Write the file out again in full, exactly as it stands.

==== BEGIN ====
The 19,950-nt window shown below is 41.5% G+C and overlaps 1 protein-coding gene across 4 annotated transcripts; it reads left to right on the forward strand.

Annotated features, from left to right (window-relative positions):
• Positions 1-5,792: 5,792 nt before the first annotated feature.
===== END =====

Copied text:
The 19,950-nt window shown below is 41.5% G+C and overlaps 1 protein-coding gene across 4 annotated transcripts; it reads left to right on the forward strand.

Annotated features, from left to right (window-relative positions):
• Positions 1-5,792: 5,792 nt before the first annotated feature.